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25th Anniversary of Milestone Heart Procedure; Updated Approach to AFIB Maintains High Cure Rates

  • March 1, 2012
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ST. LOUIS - Surgeons at the Washington University and Barnes-Jewish Heart & Vascular Center are celebrating the 25th anniversary of the first Cox Maze procedure, a surgery invented there in 1987 that has become the gold standard surgical treatment for patients suffering from a common heart arrhythmia, atrial fibrillation (AFIB).

“We’ve done this operation longer than anyplace in the world and have taught many surgeons from around the world how to perform it,” says Ralph Damiano, MD, chief of cardiac surgery at Barnes-Jewish and Washington University. “This is a milestone we’re quite proud of.”

Dr. Damiano reports on the center’s experience in treating atrial fibrillation with the Cox Maze in the February 2012 print edition of the journal Circulation, in an article titled, “The Cox-Maze Procedure for Lone Atrial Fibrillation: A Single-Center Experience Over 2 Decades.” He concluded the procedure continues to provide excellent results, even with the simplified, less invasive approach.

“This is the largest series of the surgical treatment of lone AFIB ever reported,” says Dr. Damiano. “The success rate for the Cox Maze IV procedure at Washington University and Barnes-Jewish remains among the best in the world for any interventional treatment of AFIB."

The study compares outcomes for 112 patients who underwent the Cox Maze III to the outcomes of 100 patients who underwent the Cox Maze IV, the updated and simplified version of the procedure that utilizes radiofrequency ablation rather than the traditional “cut and sew” technique. The study supports earlier findings that the Cox Maze IV is as effective as the Cox Maze III, with 90 percent freedom from AFIB after two years, and results in fewer complications. Because of advances in ablation technology, the Cox Maze IV reduces the risk of bleeding and is quicker and easier to perform.

The original procedure was developed at the former Barnes Hospital in 1987 by James Cox, MD, former chief of cardiothoracic surgery at Washington University, to treat patients with atrial fibrillation (AFIB) an abnormality of the heart’s electrical system which affects more than 2.2 million people in the United States. It can cause fatigue, shortness of breath, exercise intolerance and palpitations and can considerably raise stroke risk.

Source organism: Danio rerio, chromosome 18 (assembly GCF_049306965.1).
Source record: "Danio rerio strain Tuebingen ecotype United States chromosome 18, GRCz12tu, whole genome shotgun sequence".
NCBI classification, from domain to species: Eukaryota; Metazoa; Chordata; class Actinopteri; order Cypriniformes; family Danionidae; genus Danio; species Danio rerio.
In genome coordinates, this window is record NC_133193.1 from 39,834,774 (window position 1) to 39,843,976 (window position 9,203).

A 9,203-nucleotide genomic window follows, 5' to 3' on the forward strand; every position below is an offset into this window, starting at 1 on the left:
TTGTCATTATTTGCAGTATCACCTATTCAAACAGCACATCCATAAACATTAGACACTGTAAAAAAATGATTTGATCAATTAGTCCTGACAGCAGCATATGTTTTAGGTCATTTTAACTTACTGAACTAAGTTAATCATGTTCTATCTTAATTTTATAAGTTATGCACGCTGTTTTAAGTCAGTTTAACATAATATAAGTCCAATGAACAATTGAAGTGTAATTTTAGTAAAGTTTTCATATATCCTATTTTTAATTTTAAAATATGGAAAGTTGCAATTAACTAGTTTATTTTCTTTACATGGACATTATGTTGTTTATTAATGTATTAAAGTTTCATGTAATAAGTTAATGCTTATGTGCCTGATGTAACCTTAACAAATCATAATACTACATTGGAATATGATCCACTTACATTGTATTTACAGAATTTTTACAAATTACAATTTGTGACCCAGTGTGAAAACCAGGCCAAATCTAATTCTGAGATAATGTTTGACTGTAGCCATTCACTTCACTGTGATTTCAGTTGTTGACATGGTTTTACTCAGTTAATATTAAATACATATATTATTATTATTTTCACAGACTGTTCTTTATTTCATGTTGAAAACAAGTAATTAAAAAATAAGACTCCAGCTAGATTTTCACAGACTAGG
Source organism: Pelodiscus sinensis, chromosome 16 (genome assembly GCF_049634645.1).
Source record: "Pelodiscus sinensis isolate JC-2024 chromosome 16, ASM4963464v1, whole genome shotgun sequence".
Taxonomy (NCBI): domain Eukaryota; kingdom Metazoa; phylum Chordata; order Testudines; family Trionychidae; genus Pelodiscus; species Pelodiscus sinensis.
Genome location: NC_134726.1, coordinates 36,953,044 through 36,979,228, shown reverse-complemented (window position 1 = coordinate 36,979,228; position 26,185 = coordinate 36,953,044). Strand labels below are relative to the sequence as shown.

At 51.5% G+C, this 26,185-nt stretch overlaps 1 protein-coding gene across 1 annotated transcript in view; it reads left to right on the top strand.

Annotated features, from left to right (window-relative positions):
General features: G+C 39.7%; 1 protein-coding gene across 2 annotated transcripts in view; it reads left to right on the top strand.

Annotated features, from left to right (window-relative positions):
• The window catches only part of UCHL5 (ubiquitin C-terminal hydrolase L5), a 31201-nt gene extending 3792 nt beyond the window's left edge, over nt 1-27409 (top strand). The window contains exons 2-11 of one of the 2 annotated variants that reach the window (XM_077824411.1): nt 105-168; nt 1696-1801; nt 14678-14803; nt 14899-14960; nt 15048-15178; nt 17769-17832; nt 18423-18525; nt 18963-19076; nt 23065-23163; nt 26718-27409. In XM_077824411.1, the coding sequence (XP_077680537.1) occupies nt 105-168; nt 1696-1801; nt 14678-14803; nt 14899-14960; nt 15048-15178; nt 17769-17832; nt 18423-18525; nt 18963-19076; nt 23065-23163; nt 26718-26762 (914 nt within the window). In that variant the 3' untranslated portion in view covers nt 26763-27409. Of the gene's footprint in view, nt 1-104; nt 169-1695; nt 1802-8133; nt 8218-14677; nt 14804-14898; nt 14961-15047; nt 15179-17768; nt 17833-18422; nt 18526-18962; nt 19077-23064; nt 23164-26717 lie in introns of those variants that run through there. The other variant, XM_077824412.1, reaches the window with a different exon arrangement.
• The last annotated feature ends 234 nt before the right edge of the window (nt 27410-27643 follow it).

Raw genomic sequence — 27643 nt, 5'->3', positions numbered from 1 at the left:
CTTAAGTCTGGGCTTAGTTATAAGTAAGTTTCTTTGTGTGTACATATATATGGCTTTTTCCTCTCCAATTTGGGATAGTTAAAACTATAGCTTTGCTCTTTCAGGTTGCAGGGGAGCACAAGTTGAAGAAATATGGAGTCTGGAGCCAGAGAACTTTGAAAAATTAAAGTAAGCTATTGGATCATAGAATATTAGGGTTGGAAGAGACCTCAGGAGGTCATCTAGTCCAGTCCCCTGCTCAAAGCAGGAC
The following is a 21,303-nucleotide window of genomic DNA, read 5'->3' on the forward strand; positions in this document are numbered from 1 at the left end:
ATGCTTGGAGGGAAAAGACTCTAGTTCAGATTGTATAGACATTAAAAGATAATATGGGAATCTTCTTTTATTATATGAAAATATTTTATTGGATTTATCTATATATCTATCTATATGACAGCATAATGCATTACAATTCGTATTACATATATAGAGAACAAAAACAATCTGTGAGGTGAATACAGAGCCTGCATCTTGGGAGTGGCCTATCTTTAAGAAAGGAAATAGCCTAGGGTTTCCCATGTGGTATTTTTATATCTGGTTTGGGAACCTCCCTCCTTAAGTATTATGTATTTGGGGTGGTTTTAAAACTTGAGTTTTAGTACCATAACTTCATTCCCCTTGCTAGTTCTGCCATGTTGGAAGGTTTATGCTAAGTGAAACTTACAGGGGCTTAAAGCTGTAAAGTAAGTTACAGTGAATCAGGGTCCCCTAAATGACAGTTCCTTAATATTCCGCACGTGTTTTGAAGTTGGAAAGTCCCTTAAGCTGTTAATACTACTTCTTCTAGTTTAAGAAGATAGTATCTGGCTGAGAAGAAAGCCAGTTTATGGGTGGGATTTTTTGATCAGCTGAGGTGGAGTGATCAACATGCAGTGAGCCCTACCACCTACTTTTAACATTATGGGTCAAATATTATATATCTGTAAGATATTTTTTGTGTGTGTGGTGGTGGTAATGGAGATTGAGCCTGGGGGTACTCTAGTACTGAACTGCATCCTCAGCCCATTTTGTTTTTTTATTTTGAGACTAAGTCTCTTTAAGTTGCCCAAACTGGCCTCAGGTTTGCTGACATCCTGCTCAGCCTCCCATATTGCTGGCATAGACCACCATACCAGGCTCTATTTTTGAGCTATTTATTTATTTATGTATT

In the early years of Cox Maze, Dr. Cox and his colleagues would create ten precisely placed incisions in the heart muscle, and the resulting scars would create permanent barriers to form a “maze.” Those incisions would interrupt the circular electrical patterns responsible for AFIB and cured over 90 percent of patients.

It was a medical breakthrough, but one challenging for physicians to perform and with a higher than preferred complication rate.

“The older Cox Maze procedure was a complicated operation, and very few surgeons were willing to do it,” says Dr. Damiano. “So we started working on new technology and helped develop an effective ablation device that simplifies the procedure.”

Over the next decade plus, Dr. Damiano began developing new ways to perform Cox Maze. Now on its fourth incarnation, Cox Maze IV, Dr. Damiano uses new technology including a clamp that runs radiofrequency energy and kills the clamped heart muscle but doesn’t divide the muscle. That new modification has greatly simplified the procedure and has made it widely applicable to all patients, while maintaining a cure rate over 90%.

“Our results demonstrate the procedure is much easier to perform, the time to perform the procedure is reduced, and the major complication rate declined by two-thirds,” says Dr. Damiano. “Moreover, it has facilitated a minimally invasive approach that further decreases patient discomfort and complication.”

For more information about atrial fibrillation, visit www.barnesjewish.org/afib.

Contact:
Jason Merrill
314-286-0302
[email protected]

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